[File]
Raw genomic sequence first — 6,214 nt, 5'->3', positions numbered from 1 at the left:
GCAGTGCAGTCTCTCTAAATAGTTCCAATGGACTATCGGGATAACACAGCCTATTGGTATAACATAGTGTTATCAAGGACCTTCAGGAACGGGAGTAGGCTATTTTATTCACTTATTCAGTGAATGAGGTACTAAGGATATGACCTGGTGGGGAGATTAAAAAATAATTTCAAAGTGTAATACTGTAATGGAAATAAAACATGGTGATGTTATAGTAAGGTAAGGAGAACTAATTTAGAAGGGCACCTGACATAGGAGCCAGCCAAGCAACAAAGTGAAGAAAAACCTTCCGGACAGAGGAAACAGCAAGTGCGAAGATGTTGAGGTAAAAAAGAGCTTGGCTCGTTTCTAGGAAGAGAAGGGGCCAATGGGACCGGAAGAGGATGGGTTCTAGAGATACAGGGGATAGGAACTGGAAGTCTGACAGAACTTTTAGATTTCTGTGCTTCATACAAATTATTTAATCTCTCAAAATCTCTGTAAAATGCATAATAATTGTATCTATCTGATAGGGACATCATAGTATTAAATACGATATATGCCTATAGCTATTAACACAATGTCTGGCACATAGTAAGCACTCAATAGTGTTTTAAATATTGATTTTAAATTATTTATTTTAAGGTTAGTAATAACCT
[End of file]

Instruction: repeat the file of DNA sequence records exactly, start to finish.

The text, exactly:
Raw genomic sequence first — 6,214 nt, 5'->3', positions numbered from 1 at the left:
GCAGTGCAGTCTCTCTAAATAGTTCCAATGGACTATCGGGATAACACAGCCTATTGGTATAACATAGTGTTATCAAGGACCTTCAGGAACGGGAGTAGGCTATTTTATTCACTTATTCAGTGAATGAGGTACTAAGGATATGACCTGGTGGGGAGATTAAAAAATAATTTCAAAGTGTAATACTGTAATGGAAATAAAACATGGTGATGTTATAGTAAGGTAAGGAGAACTAATTTAGAAGGGCACCTGACATAGGAGCCAGCCAAGCAACAAAGTGAAGAAAAACCTTCCGGACAGAGGAAACAGCAAGTGCGAAGATGTTGAGGTAAAAAAGAGCTTGGCTCGTTTCTAGGAAGAGAAGGGGCCAATGGGACCGGAAGAGGATGGGTTCTAGAGATACAGGGGATAGGAACTGGAAGTCTGACAGAACTTTTAGATTTCTGTGCTTCATACAAATTATTTAATCTCTCAAAATCTCTGTAAAATGCATAATAATTGTATCTATCTGATAGGGACATCATAGTATTAAATACGATATATGCCTATAGCTATTAACACAATGTCTGGCACATAGTAAGCACTCAATAGTGTTTTAAATATTGATTTTAAATTATTTATTTTAAGGTTAGTAATAACCT